The yield on the 10-year government bond settled at 6.789%, up 15 basis points—its maximum gain since 7 Jan
As a result of the revenue forgone, fiscal deficit can rise to 4% of GDP, compared with the projection of 3.3%
The yield on the 10-year government bond closed 15 basis points higher on Friday, its biggest jump in nearly nine months, due to concerns over fiscal slippage, after finance minister Nirmala Sitharaman slashed corporate tax rates for domestic companies.
The 10-year bond yield rose 23 basis points during intra-day trading. At closing, the yield settled at 6.789%, up 15bps—its maximum gain since 7 January—from its previous close of 6.64%. Bond yields and prices move in opposite directions.
Yes Securities senior president and head, institutional equities, Amar Ambani said with nominal gross domestic product (GDP) projected to grow by 9.3% to ₹207.8 trillion in fiscal year 2020, a tax revenue of ₹1.45 trillion forgone will translate into an impact of 70bps on the fiscal deficit. As a result, the fiscal deficit can rise to 4% of GDP for FY20, as a worst-case scenario, compared with budgeted projections of 3.3%.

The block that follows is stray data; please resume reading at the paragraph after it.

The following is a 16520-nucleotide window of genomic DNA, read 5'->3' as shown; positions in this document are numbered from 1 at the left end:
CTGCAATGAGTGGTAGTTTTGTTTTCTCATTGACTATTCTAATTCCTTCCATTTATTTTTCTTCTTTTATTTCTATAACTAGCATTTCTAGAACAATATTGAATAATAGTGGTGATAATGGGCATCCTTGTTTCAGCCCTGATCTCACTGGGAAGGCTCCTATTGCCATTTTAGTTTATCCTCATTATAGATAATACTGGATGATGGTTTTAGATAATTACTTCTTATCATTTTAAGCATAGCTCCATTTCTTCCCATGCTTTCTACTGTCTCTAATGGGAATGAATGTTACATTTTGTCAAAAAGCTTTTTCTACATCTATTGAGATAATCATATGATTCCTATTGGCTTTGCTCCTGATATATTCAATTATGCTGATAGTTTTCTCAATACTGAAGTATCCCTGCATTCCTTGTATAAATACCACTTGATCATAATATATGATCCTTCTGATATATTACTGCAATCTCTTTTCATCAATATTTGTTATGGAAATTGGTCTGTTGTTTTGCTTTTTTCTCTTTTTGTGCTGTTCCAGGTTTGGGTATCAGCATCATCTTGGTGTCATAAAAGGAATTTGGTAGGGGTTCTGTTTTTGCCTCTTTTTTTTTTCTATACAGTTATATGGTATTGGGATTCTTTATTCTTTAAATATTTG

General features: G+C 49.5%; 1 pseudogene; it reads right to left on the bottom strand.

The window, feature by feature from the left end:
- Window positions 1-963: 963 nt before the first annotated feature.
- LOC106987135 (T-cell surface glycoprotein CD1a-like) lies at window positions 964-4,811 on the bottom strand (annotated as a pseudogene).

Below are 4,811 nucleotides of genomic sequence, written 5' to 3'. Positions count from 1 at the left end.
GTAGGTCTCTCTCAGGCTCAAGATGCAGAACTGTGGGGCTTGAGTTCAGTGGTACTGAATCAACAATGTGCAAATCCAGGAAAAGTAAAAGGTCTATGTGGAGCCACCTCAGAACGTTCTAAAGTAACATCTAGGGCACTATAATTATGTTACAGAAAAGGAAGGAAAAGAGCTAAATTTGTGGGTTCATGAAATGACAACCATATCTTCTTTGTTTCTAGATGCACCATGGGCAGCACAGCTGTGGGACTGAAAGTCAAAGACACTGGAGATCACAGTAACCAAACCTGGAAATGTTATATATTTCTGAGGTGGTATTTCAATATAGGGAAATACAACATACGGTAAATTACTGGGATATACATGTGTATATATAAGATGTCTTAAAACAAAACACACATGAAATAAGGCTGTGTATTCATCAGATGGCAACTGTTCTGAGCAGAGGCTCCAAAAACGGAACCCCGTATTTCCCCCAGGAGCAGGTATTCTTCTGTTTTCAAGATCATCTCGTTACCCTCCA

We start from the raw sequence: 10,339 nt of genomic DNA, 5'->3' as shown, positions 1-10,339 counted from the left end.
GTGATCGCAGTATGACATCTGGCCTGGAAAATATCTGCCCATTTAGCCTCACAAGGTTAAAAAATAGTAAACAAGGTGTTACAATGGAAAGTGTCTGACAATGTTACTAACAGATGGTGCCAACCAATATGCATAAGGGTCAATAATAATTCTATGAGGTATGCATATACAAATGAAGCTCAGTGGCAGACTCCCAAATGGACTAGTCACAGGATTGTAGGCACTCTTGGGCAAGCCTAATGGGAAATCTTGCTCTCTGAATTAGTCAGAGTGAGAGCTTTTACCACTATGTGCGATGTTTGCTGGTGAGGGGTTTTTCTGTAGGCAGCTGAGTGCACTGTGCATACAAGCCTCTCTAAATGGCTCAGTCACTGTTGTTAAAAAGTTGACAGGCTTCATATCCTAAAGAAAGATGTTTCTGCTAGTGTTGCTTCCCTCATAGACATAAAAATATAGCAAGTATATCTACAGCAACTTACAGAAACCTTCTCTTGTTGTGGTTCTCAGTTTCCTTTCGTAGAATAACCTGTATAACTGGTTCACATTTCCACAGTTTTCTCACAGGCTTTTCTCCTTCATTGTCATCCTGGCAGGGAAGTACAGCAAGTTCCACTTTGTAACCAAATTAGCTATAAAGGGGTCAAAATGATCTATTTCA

However, the transfer of RBI’s excess reserves to the government’s kitty can help soften the blow to an extent. In addition to the regular dividend income, the transfer of ₹52,600 crore (0.3% of GDP) by RBI is a clear windfall for the government as this was not budgeted. This is likely to partially offset the build-up of fiscal consolidation risk from a likely shortfall in tax revenue collection this year, Ambani added.
Ambani said Yes Securities senses a decent chance of the government attaining a disinvestment target of ₹1.05 trillion, considering the likely congenial environment in the capital markets now. Besides, the various stimulus measures might result in some tax buoyancy, though the upfront recapitalization of public sector banks by ₹70,000 crore (0.3% of GDP) will have some fiscal impact.
Yes Securities estimated a fiscal deficit of around 3.7% of GDP for FY20 in a report on Friday.
Sitharaman said the government was aware of the consequences of the revenue hit due to the measures announced on Friday. She said the revenue loss to the exchequer will be ₹1.45 trillion in FY20. “We are conscious of the impact all this will have on our fiscal deficit, and will reconcile the numbers," she told reporters.
“The fiscal stimulus has come at the cost of fiscal slippage. The bond yields have reacted and hardened immediately. However, the subsequent rate cut by RBI and comfortable liquidity situation can keep the bond yields in check, at least on the short end of the yield curve," said Gaurav Dua, senior vice president and head of capital market strategy and investments at brokerage firm Sharekhan by BNP Paribas.